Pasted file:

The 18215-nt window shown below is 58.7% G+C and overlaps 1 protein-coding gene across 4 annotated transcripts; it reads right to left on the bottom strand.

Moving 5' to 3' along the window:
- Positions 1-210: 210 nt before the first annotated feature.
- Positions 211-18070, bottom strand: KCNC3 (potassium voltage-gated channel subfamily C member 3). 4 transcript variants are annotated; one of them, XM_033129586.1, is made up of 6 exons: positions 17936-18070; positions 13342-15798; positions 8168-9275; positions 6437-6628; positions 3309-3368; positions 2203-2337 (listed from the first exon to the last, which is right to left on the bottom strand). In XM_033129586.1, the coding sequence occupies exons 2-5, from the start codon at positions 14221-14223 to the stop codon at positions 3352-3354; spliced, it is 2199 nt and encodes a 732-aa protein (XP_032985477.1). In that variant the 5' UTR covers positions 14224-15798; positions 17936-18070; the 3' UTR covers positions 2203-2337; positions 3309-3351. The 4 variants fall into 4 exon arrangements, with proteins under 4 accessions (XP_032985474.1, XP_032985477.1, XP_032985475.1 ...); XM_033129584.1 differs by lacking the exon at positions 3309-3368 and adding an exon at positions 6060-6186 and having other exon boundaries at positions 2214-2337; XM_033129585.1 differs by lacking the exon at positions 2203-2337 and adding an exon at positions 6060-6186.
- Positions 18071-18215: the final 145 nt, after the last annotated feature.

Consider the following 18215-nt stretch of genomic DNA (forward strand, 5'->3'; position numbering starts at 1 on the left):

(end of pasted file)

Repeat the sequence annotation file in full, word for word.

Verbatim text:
The 18215-nt window shown below is 58.7% G+C and overlaps 1 protein-coding gene across 4 annotated transcripts; it reads right to left on the bottom strand.

Moving 5' to 3' along the window:
- Positions 1-210: 210 nt before the first annotated feature.
- Positions 211-18070, bottom strand: KCNC3 (potassium voltage-gated channel subfamily C member 3). 4 transcript variants are annotated; one of them, XM_033129586.1, is made up of 6 exons: positions 17936-18070; positions 13342-15798; positions 8168-9275; positions 6437-6628; positions 3309-3368; positions 2203-2337 (listed from the first exon to the last, which is right to left on the bottom strand). In XM_033129586.1, the coding sequence occupies exons 2-5, from the start codon at positions 14221-14223 to the stop codon at positions 3352-3354; spliced, it is 2199 nt and encodes a 732-aa protein (XP_032985477.1). In that variant the 5' UTR covers positions 14224-15798; positions 17936-18070; the 3' UTR covers positions 2203-2337; positions 3309-3351. The 4 variants fall into 4 exon arrangements, with proteins under 4 accessions (XP_032985474.1, XP_032985477.1, XP_032985475.1 ...); XM_033129584.1 differs by lacking the exon at positions 3309-3368 and adding an exon at positions 6060-6186 and having other exon boundaries at positions 2214-2337; XM_033129585.1 differs by lacking the exon at positions 2203-2337 and adding an exon at positions 6060-6186.
- Positions 18071-18215: the final 145 nt, after the last annotated feature.

Consider the following 18215-nt stretch of genomic DNA (forward strand, 5'->3'; position numbering starts at 1 on the left):